Viewing Retirement Saving as a Fresh Start
Employers have learned over the years that understanding employee psychology is critical to getting them to save for retirement. Researchers have landed on a novel idea along those lines: explain to employees that they have an opportunity to save in a 401(k) or increase their 401(k) saving on a future date that represents a fresh start, such as a birthday or the first day of spring.
In a 2021 study in the journal Organizational Behavior and Human Decision Processes, this “fresh start framing” during an experiment increased the percentage of workers who agreed to contribute to their employer retirement plans and increased the share of pay contributed to the plans. In both cases, the increases were well in excess of 25 percent in a comparison with employees who were presented with less salient future dates.
Add this technique to a well-established one that growing numbers of employers already use with some success: automatically enrolling workers in the 401(k), and sometimes automatically increasing their contributions, which research has shown can work better than waiting for them to do it themselves. Most of the retirement plans in the study did not have any automatic features, and the fresh start dates proved another way to elicit better saving habits – voluntarily.
The option to delay a commitment to save is based on an assumption that people are more willing to make a change that involves sacrifice if it can be postponed – smokers often try to quit this way. One theory for using a fresh start date is that it imbues a feeling of optimism, giving employees permission to set aside past failures.
In a mailing, some 6,000 employees at four universities were given the option of either signing up for the retirement plan or increasing their contributions to it immediately or in the future. Various future dates were tested out in the experiment: two, three, four, five or six months; a few holidays; or a birthday or the first day of spring. If the employees agreed to sign up or save more, they filled out a stamped, addressed postcard confirming the choice.
Employees presented with either the birthday or spring option were more likely to agree than the employees who were asked to do so after an equivalent time delay such as two months.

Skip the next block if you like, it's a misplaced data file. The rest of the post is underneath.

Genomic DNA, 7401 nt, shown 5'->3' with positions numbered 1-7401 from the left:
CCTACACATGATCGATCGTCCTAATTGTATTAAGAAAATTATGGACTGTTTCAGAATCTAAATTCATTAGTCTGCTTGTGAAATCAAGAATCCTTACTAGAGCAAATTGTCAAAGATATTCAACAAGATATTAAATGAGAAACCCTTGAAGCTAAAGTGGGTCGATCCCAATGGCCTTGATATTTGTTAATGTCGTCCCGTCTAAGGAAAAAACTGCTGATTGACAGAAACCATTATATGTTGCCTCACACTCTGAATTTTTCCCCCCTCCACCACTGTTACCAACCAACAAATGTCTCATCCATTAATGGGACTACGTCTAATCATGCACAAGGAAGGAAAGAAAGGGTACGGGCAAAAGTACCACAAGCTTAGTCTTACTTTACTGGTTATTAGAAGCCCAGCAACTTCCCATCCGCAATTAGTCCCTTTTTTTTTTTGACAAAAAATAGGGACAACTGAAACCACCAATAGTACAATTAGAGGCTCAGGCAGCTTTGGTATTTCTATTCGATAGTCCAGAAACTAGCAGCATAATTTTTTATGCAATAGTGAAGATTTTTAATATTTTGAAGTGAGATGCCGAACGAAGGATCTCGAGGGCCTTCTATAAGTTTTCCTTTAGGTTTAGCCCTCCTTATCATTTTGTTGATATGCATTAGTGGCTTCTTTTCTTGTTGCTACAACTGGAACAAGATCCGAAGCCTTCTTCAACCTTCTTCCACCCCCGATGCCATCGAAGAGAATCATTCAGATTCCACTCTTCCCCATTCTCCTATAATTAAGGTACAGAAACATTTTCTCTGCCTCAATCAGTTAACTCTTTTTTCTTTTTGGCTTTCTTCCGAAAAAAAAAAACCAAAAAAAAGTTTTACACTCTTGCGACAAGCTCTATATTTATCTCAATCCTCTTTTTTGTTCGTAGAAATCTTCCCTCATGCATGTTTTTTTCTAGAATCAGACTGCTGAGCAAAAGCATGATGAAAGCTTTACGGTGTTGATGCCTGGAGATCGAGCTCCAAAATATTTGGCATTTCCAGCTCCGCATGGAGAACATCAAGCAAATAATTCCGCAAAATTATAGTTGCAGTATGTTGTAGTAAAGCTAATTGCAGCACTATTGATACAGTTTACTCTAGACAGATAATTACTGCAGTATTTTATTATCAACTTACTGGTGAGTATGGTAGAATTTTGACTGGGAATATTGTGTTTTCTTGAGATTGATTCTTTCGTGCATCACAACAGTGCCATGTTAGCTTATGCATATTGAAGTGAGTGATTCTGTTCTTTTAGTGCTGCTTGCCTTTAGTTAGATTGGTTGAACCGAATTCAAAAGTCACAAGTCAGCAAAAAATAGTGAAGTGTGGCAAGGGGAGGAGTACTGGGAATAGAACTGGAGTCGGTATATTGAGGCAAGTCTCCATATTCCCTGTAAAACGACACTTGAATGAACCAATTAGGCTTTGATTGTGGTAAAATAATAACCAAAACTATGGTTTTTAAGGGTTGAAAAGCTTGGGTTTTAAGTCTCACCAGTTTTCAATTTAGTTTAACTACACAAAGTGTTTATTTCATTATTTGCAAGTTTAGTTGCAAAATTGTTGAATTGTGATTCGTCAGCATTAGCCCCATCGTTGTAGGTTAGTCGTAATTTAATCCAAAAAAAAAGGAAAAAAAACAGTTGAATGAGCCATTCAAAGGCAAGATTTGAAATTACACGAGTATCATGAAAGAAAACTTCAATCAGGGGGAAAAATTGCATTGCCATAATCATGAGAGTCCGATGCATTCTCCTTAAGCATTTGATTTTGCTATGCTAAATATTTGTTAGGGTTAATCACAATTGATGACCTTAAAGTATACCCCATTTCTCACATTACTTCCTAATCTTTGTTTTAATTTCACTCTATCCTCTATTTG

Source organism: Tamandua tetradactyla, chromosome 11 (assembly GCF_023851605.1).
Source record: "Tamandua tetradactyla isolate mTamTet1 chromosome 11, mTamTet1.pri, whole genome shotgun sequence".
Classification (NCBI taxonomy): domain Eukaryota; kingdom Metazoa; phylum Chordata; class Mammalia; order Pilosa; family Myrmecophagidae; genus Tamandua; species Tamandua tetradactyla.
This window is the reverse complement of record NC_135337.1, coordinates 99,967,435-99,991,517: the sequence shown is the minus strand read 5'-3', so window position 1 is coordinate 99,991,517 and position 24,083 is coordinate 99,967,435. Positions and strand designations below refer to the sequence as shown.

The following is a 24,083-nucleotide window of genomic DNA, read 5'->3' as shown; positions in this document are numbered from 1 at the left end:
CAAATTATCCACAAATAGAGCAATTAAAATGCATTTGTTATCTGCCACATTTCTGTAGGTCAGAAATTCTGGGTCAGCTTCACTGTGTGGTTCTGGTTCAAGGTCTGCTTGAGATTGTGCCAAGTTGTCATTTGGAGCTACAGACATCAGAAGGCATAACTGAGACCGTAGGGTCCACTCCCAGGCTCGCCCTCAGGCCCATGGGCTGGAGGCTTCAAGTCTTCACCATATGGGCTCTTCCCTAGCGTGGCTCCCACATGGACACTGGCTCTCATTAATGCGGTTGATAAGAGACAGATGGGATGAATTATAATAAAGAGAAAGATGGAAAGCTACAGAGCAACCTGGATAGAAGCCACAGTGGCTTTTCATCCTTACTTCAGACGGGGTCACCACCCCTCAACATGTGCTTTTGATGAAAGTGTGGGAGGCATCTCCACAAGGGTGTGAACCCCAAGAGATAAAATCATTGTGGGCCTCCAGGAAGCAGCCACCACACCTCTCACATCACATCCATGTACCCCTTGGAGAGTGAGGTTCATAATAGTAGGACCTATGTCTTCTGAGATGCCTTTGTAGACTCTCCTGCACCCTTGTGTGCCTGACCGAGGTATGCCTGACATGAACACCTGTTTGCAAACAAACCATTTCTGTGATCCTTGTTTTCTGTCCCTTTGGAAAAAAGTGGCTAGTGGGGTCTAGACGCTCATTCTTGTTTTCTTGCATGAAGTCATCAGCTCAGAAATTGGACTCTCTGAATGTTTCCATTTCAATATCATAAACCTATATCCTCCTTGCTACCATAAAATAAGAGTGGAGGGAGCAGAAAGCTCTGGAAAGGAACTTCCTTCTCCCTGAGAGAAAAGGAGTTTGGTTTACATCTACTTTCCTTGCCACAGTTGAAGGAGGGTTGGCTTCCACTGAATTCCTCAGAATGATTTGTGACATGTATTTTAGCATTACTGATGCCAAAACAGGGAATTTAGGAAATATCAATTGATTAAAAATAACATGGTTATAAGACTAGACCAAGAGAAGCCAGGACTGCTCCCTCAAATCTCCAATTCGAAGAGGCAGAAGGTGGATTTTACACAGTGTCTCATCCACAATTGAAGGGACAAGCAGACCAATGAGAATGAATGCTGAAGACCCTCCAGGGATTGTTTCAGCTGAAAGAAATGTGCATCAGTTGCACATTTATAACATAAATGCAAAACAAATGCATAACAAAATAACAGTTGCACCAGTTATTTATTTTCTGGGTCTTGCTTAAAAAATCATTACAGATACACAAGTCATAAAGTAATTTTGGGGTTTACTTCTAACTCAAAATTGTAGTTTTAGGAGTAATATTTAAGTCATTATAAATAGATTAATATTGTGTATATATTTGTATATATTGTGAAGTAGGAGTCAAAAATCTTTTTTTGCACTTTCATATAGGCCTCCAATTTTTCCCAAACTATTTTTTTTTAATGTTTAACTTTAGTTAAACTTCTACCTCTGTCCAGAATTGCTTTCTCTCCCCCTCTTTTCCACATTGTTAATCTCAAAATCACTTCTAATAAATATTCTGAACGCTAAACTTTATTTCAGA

One result that surprised the researchers was New Year’s Day, which they’d expected to elicit a desire to save. But that test didn’t get a strong response, perhaps because the day has become a cliché for fresh starts – in other words, it no longer feels very fresh.
The researchers concluded that their experiment demonstrates the benefits of linking future savings with making a fresh start.
To read the study on which the journal article is based, see “Save More Later? The Effect of the Option to Choose Delayed Savings Rate Increases on Retirement Wealth,” authored by John Beshears, Hengchen Dai, Katherine Milkman, and Shlomo Benartzi.
The research reported herein was derived in whole or in part from research activities performed pursuant to a grant from the U.S. Social Security Administration (SSA) funded as part of the Retirement Research Consortium. The opinions and conclusions expressed are solely those of the authors and do not represent the opinions or policy of SSA, any agency of the federal government, or Boston College. Neither the United States Government nor any agency thereof, nor any of their employees, make any warranty, express or implied, or assumes any legal liability or responsibility for the accuracy, completeness, or usefulness of the contents of this report. Reference herein to any specific commercial product, process or service by trade name, trademark, manufacturer, or otherwise does not necessarily constitute or imply endorsement, recommendation or favoring by the United States Government or any agency thereof.
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Another possible reason the New Year wasn't popular is that many people take on additional debt over the holidays and will be needing more of their net pay to cover bills in January.
Most people do not understand how to invest money properly and do not know terms such as: present value of money; ROI; the stock market; industry averages on returns; historical returns; value of long term investing; and a buy and hold strategy. These could all be taught as a requirement at both the high school and college levels instead of just social courses which will do zero when you need income at retirement. There are trillions of dollars here and thus less dependency on the Federal government, which is not what they want.
Helaine Olen has written a good bit about financial literacy promotion. Fortunately, your "social courses" are likely equally as effective.
When I first started saving – when I was 27y/o – I never considered any of this. (Nor did I know anything about the stock market, historical returns, buy and hold, etc.) I had heard about the concept of “pay yourself first;” it made sense to me, so I did.I never considered whether it was my birthday or the first day of the year. Perhaps it was aligned with the start of a new job, I don’t recall. I do recall (as best as I recall) that I always max’d out my 401(k) contribution at work.It was simply something I did because the data clearly indicated it was in my own self-interest. Perhaps it was aligned with that “self”-ishness of the decision, again, I don’t recall. (I have heard it said that if you want to convince someone to take action, you should appeal to their prejudices, rather than to their logic.)Today is the favorable time; tomorrow may be too late.